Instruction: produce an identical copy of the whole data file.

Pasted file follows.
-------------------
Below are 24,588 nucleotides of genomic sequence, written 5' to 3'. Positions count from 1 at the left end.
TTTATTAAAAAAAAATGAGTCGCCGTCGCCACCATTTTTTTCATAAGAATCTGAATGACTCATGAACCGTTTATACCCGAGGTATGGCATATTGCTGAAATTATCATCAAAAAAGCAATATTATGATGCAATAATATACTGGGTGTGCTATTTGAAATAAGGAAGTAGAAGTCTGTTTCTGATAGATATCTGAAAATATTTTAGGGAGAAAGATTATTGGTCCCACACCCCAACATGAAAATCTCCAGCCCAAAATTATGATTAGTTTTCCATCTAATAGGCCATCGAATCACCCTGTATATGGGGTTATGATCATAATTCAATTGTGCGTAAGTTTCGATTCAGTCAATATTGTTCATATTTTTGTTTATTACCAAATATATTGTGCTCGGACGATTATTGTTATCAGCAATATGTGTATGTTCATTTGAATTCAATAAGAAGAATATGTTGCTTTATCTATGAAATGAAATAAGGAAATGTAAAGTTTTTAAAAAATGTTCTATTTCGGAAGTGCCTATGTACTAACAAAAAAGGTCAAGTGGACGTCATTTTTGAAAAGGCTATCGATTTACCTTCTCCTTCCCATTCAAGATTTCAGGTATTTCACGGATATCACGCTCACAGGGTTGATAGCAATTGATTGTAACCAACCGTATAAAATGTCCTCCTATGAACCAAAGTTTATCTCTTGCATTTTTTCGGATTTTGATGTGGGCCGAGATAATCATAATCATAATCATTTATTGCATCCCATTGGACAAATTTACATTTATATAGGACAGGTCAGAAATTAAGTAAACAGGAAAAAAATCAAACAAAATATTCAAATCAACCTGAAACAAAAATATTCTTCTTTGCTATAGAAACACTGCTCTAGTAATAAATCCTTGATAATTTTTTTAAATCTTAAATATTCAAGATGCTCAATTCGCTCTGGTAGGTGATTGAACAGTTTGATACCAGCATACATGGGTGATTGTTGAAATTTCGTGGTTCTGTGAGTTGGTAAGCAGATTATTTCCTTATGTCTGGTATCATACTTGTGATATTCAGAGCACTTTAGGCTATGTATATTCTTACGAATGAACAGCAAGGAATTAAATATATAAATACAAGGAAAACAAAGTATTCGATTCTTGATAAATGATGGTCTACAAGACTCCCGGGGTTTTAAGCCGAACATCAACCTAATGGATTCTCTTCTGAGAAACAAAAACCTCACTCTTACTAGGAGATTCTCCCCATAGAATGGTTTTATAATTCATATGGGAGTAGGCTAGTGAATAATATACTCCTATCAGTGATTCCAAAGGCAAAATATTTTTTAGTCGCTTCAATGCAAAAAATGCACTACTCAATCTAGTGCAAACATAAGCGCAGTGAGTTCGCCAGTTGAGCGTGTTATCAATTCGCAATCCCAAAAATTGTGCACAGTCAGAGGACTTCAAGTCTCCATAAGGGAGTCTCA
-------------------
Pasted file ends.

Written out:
Below are 24,588 nucleotides of genomic sequence, written 5' to 3'. Positions count from 1 at the left end.
TTTATTAAAAAAAAATGAGTCGCCGTCGCCACCATTTTTTTCATAAGAATCTGAATGACTCATGAACCGTTTATACCCGAGGTATGGCATATTGCTGAAATTATCATCAAAAAAGCAATATTATGATGCAATAATATACTGGGTGTGCTATTTGAAATAAGGAAGTAGAAGTCTGTTTCTGATAGATATCTGAAAATATTTTAGGGAGAAAGATTATTGGTCCCACACCCCAACATGAAAATCTCCAGCCCAAAATTATGATTAGTTTTCCATCTAATAGGCCATCGAATCACCCTGTATATGGGGTTATGATCATAATTCAATTGTGCGTAAGTTTCGATTCAGTCAATATTGTTCATATTTTTGTTTATTACCAAATATATTGTGCTCGGACGATTATTGTTATCAGCAATATGTGTATGTTCATTTGAATTCAATAAGAAGAATATGTTGCTTTATCTATGAAATGAAATAAGGAAATGTAAAGTTTTTAAAAAATGTTCTATTTCGGAAGTGCCTATGTACTAACAAAAAAGGTCAAGTGGACGTCATTTTTGAAAAGGCTATCGATTTACCTTCTCCTTCCCATTCAAGATTTCAGGTATTTCACGGATATCACGCTCACAGGGTTGATAGCAATTGATTGTAACCAACCGTATAAAATGTCCTCCTATGAACCAAAGTTTATCTCTTGCATTTTTTCGGATTTTGATGTGGGCCGAGATAATCATAATCATAATCATTTATTGCATCCCATTGGACAAATTTACATTTATATAGGACAGGTCAGAAATTAAGTAAACAGGAAAAAAATCAAACAAAATATTCAAATCAACCTGAAACAAAAATATTCTTCTTTGCTATAGAAACACTGCTCTAGTAATAAATCCTTGATAATTTTTTTAAATCTTAAATATTCAAGATGCTCAATTCGCTCTGGTAGGTGATTGAACAGTTTGATACCAGCATACATGGGTGATTGTTGAAATTTCGTGGTTCTGTGAGTTGGTAAGCAGATTATTTCCTTATGTCTGGTATCATACTTGTGATATTCAGAGCACTTTAGGCTATGTATATTCTTACGAATGAACAGCAAGGAATTAAATATATAAATACAAGGAAAACAAAGTATTCGATTCTTGATAAATGATGGTCTACAAGACTCCCGGGGTTTTAAGCCGAACATCAACCTAATGGATTCTCTTCTGAGAAACAAAAACCTCACTCTTACTAGGAGATTCTCCCCATAGAATGGTTTTATAATTCATATGGGAGTAGGCTAGTGAATAATATACTCCTATCAGTGATTCCAAAGGCAAAATATTTTTTAGTCGCTTCAATGCAAAAAATGCACTACTCAATCTAGTGCAAACATAAGCGCAGTGAGTTCGCCAGTTGAGCGTGTTATCAATTCGCAATCCCAAAAATTGTGCACAGTCAGAGGACTTCAAGTCTCCATAAGGGAGTCTCA